With their subtle beauty, these diminutive alpines are due a revival, says Miranda Kimberley.

Saxifraga. Image: Garden Picture Library
Saxifraga. Image: Garden Picture Library

Saxifraga is an incredibly large and diverse genus, encompassing around 480 species of alpine or woodland plants. They are generally small, made up of rosettes of green leaves, but can vary in habit from compact cushions to plants that become wide-spreading mats or that are tall and leafy-stemmed. They produce flowers in spring and early summer.

Because of the huge number of species, Saxifraga have been classified into many sections, but only three are widely employed in cultivation.

The section Porphyrion is highly prized for cultivation, especially among exhibitors at alpine gardening shows. These plants are the earliest to flower, between early and late spring, with S. burseriana flowering as early as February.

The Kabschia form bun-shaped cushions made up of rosettes with short, needle-like, lime-pitted leaves. Engleria generally have relatively large rosettes. Both these divisions have produced a range of attractive cultivars, and readily hybridise with each other.

Then there are the "encrusted" or "silver" Saxifraga that form cushions of stiff, flat rosettes. They flower in June, later than the Kabschias, producing sprays of pink, white or yellow flowers.

And there are the "mossy" Saxifraga, which form soft cushions of evergreen rosettes. They prefer semi-shade as they get scorched by the midday sun.

These are the main groups of garden interest, but there are a few worth mentioning from other sections. Saxifraga x urbium Award of Garden Merit (AGM) is commonly grown. It has 'cabbagey' rosettes of evergreen, leathery, spoon-shaped leaves and white flowers, spotted with red. Saxifraga fortunei is an interesting woodland plant that has lobed leaves more like a Heuchera than a Saxifraga and flowers in late autumn. It has yielded many cultivars.

Most species thrive in a well-drained, loamy soil, with additions of leaf mould, sharp sand and fine chippings. The high alpines like a very free-draining medium. Some prefer a calcium-rich medium, so ground limestone can be incorporated. The woodland and meadow species do best in soil with higher organic content.

Saxifraga prefer a moist, semi-shaded site as they need protection from the hot midday sun. The alpine types require drier conditions at their neck and so are best potted with a top dressing of grit and grown in cold frames or an alpine house to protect from the worst of the winter wet.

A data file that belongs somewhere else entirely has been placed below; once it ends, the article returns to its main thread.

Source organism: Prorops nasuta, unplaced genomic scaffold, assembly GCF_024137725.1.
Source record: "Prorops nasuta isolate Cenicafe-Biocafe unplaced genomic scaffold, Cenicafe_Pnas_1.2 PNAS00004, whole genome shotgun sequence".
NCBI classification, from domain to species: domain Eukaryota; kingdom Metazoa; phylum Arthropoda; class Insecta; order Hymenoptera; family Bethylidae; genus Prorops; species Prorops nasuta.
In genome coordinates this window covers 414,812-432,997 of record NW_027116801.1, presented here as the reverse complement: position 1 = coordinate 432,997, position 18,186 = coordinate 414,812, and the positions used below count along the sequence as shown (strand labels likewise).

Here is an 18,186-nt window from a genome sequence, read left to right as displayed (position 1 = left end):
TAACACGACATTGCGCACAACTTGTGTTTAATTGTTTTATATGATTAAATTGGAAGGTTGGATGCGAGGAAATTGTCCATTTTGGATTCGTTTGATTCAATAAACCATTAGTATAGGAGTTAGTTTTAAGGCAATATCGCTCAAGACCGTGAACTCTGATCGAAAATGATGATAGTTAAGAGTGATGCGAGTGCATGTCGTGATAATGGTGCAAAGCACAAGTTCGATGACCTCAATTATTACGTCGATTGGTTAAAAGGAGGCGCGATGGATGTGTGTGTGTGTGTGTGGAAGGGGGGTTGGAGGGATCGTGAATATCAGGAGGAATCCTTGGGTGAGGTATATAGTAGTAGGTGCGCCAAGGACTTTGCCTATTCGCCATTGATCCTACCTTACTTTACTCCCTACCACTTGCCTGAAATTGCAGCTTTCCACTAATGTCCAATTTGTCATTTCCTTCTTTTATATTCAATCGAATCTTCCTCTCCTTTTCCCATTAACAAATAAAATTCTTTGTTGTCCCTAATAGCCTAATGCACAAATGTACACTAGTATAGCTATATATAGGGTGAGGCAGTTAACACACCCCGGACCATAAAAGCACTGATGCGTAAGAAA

The most common pests and diseases include vine weevil, weevil grubs, mealy bug, root aphid and Botrytis cinerea, bacterial soft rot and rust, especially in encrusted Saxifraga.


Stella Rankin, owner, Kevock Garden Plants, Midlothian "We grow around 50 species and varieties of Saxifraga - it's a lovely genus. The encrusted group do particularly well - for example, S. 'Esther', which has very tight grey-green rosettes. It has an arching flower stem, which ends in clusters of tiny white flowers. Then there is S. 'Freckles', named because its white flowers are heavily speckled with dark-red spots. One of the best is S. 'Gorges du Verdon', which was found in the limestone gorge of that name. It reproduces well, divides well and takes easily from cuttings.

"Within the silver or encrusted group there are tiny little treasures, including S. x anglica 'Christine', S. cochlearis 'Minor' AGM and S. 'Doctor Clay'. These flower early and are ideal for troughs, crevice gardens or the corner of raised beds.

"The main reason people like Saxifraga is because the flowers are stunning. Something like S. Southside Seedling Group AGM, with its long arching stems and great plumes of white flowers, looks dramatic on a rockery. But there are also plants with good foliage - for example Saxifraga federici-augusti subsp. grisebachii 'Wisley' AGM. It has the most perfectly shaped rosettes - a very upper-class sax.

"There aren't really any drawbacks when growing Saxifraga. Most survive well in the garden but there are a few that need to be in an alpine house - for example S. 'Wisley' can be grown outside but performs best when plunged in sand under cover."